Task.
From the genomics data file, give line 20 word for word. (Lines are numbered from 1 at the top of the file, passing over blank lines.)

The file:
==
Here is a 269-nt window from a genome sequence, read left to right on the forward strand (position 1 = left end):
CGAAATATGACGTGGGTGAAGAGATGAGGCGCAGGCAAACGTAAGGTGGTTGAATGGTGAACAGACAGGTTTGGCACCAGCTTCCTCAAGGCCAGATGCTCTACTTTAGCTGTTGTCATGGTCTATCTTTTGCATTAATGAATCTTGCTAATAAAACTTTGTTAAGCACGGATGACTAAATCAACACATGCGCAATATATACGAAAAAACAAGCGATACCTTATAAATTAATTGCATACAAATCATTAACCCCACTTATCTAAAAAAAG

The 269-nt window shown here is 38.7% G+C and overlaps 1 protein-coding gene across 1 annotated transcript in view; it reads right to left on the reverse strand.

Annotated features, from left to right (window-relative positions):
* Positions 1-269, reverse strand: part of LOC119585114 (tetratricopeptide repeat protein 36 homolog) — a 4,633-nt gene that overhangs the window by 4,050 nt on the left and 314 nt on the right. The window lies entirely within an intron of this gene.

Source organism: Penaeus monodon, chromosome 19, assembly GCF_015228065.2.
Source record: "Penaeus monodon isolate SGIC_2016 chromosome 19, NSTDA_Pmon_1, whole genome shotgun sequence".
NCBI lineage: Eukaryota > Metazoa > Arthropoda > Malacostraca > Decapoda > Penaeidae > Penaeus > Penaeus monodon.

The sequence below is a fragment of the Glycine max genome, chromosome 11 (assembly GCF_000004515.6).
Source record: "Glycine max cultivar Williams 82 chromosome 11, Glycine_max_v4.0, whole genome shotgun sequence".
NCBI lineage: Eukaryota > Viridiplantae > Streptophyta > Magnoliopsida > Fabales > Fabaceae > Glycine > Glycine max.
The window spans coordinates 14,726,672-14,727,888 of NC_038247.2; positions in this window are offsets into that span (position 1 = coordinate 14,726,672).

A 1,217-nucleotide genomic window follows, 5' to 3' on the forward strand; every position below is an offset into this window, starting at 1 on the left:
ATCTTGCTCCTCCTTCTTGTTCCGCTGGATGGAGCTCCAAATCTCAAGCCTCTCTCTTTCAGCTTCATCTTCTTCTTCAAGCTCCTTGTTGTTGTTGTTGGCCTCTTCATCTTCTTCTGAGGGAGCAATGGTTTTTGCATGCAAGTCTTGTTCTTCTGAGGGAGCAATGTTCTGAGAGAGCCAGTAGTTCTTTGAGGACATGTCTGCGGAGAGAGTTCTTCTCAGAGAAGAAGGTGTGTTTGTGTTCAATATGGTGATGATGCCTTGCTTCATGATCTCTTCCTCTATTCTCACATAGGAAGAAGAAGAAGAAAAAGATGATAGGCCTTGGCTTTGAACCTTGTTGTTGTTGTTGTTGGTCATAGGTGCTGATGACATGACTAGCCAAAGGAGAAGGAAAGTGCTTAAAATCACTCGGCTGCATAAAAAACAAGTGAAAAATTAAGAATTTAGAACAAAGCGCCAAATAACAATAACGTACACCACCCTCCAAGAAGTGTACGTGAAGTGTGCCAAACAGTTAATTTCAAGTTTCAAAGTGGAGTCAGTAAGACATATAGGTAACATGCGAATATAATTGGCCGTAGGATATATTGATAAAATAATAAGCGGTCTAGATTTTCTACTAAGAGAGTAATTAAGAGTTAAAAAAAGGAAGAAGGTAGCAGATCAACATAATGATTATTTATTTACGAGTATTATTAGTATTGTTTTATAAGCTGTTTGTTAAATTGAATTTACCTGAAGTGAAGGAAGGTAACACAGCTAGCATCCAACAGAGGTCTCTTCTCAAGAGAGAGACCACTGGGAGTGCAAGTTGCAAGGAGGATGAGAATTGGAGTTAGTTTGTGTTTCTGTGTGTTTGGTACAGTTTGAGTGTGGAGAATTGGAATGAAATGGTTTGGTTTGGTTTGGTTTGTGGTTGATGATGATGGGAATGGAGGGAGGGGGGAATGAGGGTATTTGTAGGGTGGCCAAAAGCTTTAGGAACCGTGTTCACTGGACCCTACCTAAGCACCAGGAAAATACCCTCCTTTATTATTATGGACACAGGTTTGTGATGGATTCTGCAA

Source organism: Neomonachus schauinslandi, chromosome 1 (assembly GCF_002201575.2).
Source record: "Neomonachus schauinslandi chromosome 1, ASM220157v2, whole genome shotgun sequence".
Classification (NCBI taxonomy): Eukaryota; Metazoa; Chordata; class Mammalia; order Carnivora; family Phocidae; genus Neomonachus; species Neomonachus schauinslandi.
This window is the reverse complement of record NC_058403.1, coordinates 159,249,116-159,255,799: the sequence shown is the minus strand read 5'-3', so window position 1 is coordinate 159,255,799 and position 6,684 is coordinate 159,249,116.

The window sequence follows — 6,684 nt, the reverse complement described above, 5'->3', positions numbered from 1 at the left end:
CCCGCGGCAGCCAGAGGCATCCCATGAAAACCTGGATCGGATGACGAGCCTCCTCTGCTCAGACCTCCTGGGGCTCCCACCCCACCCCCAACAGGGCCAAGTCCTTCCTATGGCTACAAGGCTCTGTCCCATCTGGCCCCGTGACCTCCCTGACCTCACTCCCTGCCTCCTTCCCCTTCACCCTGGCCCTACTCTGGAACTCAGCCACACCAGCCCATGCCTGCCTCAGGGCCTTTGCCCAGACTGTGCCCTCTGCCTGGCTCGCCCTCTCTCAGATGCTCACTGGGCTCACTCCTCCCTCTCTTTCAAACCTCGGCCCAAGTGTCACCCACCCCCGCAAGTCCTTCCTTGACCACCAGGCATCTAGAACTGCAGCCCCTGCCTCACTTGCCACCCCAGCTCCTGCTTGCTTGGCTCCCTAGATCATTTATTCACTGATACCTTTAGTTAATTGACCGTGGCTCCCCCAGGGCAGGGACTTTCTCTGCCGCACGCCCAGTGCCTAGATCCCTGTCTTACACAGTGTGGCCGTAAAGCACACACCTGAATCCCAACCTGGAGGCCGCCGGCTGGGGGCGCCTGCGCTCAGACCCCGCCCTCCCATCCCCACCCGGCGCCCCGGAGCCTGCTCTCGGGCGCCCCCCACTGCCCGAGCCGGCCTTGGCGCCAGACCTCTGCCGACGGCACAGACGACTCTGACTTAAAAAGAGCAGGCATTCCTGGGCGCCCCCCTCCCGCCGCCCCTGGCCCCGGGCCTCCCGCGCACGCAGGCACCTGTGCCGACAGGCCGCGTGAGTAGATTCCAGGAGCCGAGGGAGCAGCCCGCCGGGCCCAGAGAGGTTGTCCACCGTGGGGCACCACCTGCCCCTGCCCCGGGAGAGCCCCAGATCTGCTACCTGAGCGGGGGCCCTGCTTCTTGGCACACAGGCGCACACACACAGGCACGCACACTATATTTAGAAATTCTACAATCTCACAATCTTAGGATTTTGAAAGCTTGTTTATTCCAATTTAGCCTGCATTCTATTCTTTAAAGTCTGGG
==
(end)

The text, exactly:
CCCGCGGCAGCCAGAGGCATCCCATGAAAACCTGGATCGGATGACGAGCCTCCTCTGCTCAGACCTCCTGGGGCTCCCACCCCACCCCCAACAGGGCCAAGTCCTTCCTATGGCTACAAGGCTCTGTCCCATCTGGCCCCGTGACCTCCCTGACCTCACTCCCTGCCTCCTTCCCCTTCACCCTGGCCCTACTCTGGAACTCAGCCACACCAGCCCATGCCTGCCTCAGGGCCTTTGCCCAGACTGTGCCCTCTGCCTGGCTCGCCCTCTCTCAGATGCTCACTGGGCTCACTCCTCCCTCTCTTTCAAACCTCGGCCCAAGTGTCACCCACCCCCGCAAGTCCTTCCTTGACCACCAGGCATCTAGAACTGCAGCCCCTGCCTCACTTGCCACCCCAGCTCCTGCTTGCTTGGCTCCCTAGATCATTTATTCACTGATACCTTTAGTTAATTGACCGTGGCTCCCCCAGGGCAGGGACTTTCTCTGCCGCACGCCCAGTGCCTAGATCCCTGTCTTACACAGTGTGGCCGTAAAGCACACACCTGAATCCCAACCTGGAGGCCGCCGGCTGGGGGCGCCTGCGCTCAGACCCCGCCCTCCCATCCCCACCCGGCGCCCCGGAGCCTGCTCTCGGGCGCCCCCCACTGCCCGAGCCGGCCTTGGCGCCAGACCTCTGCCGACGGCACAGACGACTCTGACTTAAAAAGAGCAGGCATTCCTGGGCGCCCCCCTCCCGCCGCCCCTGGCCCCGGGCCTCCCGCGCACGCAGGCACCTGTGCCGACAGGCCGCGTGAGTAGATTCCAGGAGCCGAGGGAGCAGCCCGCCGGGCCCAGAGAGGTTGTCCACCGTGGGGCACCACCTGCCCCTGCCCCGGGAGAGCCCCAGATCTGCTACCTGAGCGGGGGCCCTGCTTCTTGGCACACAGGCGCACACACACAGGCACGCACACTATATTTAGAAATTCTACAATCTCACAATCTTAGGATTTTGAAAGCTTGTTTATTCCAATTTAGCCTGCATTCTATTCTTTAAAGTCTGGG